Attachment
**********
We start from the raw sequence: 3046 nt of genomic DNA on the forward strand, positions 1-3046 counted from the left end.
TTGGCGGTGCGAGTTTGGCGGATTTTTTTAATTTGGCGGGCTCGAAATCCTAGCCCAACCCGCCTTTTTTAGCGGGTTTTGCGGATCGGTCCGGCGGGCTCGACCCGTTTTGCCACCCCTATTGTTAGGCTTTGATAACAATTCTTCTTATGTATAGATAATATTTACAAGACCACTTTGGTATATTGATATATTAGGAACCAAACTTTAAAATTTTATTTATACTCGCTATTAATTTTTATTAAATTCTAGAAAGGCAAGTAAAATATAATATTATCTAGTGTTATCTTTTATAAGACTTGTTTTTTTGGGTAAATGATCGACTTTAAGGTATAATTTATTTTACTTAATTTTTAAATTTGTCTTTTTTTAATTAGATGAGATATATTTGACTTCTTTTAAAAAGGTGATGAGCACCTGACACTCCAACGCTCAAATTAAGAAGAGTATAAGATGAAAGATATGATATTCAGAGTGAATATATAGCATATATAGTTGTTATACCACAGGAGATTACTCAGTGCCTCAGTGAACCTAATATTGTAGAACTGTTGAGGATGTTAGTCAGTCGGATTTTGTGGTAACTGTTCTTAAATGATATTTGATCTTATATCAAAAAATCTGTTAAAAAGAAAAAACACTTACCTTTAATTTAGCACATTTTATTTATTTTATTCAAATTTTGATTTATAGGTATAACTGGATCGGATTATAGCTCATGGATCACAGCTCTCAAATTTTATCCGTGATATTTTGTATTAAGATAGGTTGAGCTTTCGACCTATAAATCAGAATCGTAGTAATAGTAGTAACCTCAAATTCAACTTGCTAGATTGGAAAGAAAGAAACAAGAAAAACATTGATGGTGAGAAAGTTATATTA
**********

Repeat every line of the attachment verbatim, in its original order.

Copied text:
We start from the raw sequence: 3046 nt of genomic DNA on the forward strand, positions 1-3046 counted from the left end.
TTGGCGGTGCGAGTTTGGCGGATTTTTTTAATTTGGCGGGCTCGAAATCCTAGCCCAACCCGCCTTTTTTAGCGGGTTTTGCGGATCGGTCCGGCGGGCTCGACCCGTTTTGCCACCCCTATTGTTAGGCTTTGATAACAATTCTTCTTATGTATAGATAATATTTACAAGACCACTTTGGTATATTGATATATTAGGAACCAAACTTTAAAATTTTATTTATACTCGCTATTAATTTTTATTAAATTCTAGAAAGGCAAGTAAAATATAATATTATCTAGTGTTATCTTTTATAAGACTTGTTTTTTTGGGTAAATGATCGACTTTAAGGTATAATTTATTTTACTTAATTTTTAAATTTGTCTTTTTTTAATTAGATGAGATATATTTGACTTCTTTTAAAAAGGTGATGAGCACCTGACACTCCAACGCTCAAATTAAGAAGAGTATAAGATGAAAGATATGATATTCAGAGTGAATATATAGCATATATAGTTGTTATACCACAGGAGATTACTCAGTGCCTCAGTGAACCTAATATTGTAGAACTGTTGAGGATGTTAGTCAGTCGGATTTTGTGGTAACTGTTCTTAAATGATATTTGATCTTATATCAAAAAATCTGTTAAAAAGAAAAAACACTTACCTTTAATTTAGCACATTTTATTTATTTTATTCAAATTTTGATTTATAGGTATAACTGGATCGGATTATAGCTCATGGATCACAGCTCTCAAATTTTATCCGTGATATTTTGTATTAAGATAGGTTGAGCTTTCGACCTATAAATCAGAATCGTAGTAATAGTAGTAACCTCAAATTCAACTTGCTAGATTGGAAAGAAAGAAACAAGAAAAACATTGATGGTGAGAAAGTTATATTA